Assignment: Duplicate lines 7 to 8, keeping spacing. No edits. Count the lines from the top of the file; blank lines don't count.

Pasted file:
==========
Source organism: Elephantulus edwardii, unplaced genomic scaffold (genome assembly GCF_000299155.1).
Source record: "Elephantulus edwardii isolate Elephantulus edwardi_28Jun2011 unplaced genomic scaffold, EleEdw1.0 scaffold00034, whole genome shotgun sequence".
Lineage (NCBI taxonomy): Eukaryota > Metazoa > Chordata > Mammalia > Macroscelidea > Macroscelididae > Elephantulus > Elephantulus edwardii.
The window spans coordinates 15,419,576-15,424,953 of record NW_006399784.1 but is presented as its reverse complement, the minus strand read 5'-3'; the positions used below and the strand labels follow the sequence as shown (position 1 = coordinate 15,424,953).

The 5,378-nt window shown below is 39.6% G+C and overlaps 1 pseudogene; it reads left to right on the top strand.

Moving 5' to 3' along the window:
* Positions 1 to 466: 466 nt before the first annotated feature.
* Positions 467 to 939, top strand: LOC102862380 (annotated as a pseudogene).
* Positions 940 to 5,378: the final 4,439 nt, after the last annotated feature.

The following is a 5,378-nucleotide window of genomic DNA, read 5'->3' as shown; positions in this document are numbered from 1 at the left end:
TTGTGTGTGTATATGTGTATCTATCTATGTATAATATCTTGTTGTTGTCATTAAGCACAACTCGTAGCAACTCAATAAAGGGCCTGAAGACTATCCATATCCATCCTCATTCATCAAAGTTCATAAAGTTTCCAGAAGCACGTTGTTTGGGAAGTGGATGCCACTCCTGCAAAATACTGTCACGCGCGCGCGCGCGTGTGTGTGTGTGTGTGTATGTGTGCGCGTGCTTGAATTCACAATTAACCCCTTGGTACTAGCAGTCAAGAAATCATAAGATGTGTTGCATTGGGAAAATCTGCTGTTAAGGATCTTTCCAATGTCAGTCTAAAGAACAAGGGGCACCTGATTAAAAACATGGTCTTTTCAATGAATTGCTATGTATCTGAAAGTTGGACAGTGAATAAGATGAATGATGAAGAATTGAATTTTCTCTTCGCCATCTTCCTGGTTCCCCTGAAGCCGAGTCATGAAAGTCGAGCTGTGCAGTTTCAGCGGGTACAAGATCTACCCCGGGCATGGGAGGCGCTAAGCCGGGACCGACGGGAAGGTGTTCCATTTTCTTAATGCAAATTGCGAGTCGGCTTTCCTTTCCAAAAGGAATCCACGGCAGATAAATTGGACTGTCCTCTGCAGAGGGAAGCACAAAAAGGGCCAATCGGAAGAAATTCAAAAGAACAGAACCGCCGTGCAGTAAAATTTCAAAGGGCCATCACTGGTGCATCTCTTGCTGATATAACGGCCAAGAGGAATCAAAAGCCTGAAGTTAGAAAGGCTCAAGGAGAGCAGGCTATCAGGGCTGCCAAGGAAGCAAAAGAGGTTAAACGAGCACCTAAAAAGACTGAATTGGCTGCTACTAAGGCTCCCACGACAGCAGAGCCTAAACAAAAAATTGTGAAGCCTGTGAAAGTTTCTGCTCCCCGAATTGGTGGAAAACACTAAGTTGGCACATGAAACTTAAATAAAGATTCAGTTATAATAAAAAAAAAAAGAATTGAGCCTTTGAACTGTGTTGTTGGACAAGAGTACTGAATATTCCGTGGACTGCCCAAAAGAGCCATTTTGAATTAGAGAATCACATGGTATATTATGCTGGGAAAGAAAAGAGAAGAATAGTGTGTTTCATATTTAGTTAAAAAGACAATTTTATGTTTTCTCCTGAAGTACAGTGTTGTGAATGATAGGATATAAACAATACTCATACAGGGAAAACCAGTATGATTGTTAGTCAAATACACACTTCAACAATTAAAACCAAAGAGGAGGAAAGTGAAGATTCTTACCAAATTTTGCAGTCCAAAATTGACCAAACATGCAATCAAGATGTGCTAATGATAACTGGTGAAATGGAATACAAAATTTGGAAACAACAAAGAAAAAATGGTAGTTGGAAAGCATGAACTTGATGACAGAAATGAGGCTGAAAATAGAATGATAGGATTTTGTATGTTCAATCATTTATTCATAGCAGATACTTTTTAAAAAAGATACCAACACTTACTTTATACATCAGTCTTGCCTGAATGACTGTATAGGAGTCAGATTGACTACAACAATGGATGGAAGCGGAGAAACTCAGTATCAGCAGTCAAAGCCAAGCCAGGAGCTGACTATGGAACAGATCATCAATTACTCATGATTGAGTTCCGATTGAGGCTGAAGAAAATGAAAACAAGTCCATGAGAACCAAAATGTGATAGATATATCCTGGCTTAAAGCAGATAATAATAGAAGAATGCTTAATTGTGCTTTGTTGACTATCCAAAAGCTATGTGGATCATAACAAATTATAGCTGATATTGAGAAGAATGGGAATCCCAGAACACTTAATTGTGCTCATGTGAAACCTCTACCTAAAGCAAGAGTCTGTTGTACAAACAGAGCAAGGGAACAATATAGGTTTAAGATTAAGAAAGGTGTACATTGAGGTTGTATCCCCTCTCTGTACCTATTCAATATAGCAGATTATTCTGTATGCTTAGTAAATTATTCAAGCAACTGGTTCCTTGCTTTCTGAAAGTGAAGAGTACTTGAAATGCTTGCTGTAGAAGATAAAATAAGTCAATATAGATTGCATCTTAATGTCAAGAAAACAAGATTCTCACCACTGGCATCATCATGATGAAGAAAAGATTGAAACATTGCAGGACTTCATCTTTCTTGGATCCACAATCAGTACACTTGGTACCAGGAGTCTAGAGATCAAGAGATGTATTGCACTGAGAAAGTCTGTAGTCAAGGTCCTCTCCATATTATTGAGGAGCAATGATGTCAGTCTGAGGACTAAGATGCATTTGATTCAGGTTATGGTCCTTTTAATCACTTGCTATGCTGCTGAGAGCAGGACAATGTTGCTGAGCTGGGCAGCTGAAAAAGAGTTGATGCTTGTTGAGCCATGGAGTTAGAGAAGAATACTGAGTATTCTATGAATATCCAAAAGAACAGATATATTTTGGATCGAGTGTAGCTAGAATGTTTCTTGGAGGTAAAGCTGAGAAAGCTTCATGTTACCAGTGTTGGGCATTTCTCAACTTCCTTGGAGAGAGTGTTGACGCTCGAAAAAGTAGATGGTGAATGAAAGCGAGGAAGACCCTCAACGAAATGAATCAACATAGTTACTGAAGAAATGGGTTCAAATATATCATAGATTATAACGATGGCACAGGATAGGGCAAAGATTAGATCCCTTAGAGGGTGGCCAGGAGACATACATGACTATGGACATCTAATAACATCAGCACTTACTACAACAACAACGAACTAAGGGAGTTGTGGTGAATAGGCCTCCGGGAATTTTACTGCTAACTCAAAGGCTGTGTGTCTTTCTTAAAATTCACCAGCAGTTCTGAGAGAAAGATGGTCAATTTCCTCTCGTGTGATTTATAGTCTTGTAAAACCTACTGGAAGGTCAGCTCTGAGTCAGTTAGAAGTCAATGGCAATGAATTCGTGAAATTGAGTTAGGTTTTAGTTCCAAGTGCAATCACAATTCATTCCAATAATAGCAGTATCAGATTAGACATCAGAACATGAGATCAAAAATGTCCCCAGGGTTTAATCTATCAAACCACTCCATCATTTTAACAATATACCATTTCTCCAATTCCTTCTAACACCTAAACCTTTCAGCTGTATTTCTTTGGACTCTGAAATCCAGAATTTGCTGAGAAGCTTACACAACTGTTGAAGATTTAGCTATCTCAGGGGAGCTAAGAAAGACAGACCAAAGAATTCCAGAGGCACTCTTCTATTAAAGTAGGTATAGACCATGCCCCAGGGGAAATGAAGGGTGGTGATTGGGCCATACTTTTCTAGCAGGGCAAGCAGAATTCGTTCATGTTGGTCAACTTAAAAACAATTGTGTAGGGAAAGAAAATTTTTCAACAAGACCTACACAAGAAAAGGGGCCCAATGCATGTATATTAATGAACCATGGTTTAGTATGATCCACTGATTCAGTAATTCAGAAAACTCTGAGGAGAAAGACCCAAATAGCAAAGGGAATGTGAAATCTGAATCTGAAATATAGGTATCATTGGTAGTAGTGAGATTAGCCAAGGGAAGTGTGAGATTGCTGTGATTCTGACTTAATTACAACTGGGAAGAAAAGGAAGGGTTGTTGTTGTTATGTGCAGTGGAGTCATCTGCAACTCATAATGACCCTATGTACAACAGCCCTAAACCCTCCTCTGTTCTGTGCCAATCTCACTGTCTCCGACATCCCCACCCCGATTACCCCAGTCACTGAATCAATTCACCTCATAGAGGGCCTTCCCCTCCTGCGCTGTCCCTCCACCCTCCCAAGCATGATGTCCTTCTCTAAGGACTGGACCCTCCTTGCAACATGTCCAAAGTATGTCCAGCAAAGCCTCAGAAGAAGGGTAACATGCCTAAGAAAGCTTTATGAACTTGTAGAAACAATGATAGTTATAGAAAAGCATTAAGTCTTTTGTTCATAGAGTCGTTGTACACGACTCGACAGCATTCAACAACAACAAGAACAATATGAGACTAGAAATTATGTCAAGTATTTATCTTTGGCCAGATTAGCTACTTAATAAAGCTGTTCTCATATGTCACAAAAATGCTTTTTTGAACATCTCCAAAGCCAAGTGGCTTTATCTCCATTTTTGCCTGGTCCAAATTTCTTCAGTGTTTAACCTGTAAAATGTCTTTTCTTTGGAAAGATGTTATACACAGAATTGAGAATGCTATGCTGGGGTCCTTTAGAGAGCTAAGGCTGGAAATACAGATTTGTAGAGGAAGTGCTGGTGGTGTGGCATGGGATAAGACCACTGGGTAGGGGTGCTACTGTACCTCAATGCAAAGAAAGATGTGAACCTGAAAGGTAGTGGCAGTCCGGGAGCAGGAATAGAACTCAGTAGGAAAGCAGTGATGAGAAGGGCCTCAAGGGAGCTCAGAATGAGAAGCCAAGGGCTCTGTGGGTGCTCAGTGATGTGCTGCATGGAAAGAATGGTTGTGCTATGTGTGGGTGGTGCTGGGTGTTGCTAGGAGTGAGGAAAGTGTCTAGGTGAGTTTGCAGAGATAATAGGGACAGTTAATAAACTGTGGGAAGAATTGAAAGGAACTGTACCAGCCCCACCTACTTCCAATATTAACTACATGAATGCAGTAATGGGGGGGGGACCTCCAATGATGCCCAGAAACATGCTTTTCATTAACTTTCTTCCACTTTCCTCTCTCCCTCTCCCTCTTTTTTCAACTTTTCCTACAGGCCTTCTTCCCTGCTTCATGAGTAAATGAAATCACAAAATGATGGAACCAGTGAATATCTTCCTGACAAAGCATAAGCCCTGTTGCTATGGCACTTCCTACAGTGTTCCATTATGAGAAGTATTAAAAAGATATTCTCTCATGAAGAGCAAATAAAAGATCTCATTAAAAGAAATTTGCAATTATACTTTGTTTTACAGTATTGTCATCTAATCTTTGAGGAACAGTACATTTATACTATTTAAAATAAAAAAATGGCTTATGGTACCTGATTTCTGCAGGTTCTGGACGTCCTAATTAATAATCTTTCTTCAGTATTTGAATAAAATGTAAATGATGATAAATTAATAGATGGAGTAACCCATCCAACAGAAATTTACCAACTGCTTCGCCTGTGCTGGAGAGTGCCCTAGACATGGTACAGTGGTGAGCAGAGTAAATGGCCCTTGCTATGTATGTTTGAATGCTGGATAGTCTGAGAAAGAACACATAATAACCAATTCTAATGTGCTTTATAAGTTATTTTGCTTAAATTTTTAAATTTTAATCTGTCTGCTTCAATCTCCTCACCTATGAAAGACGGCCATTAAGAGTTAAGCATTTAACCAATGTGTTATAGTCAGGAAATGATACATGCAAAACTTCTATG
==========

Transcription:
* Positions 1 to 466: 466 nt before the first annotated feature.
* Positions 467 to 939, top strand: LOC102862380 (annotated as a pseudogene).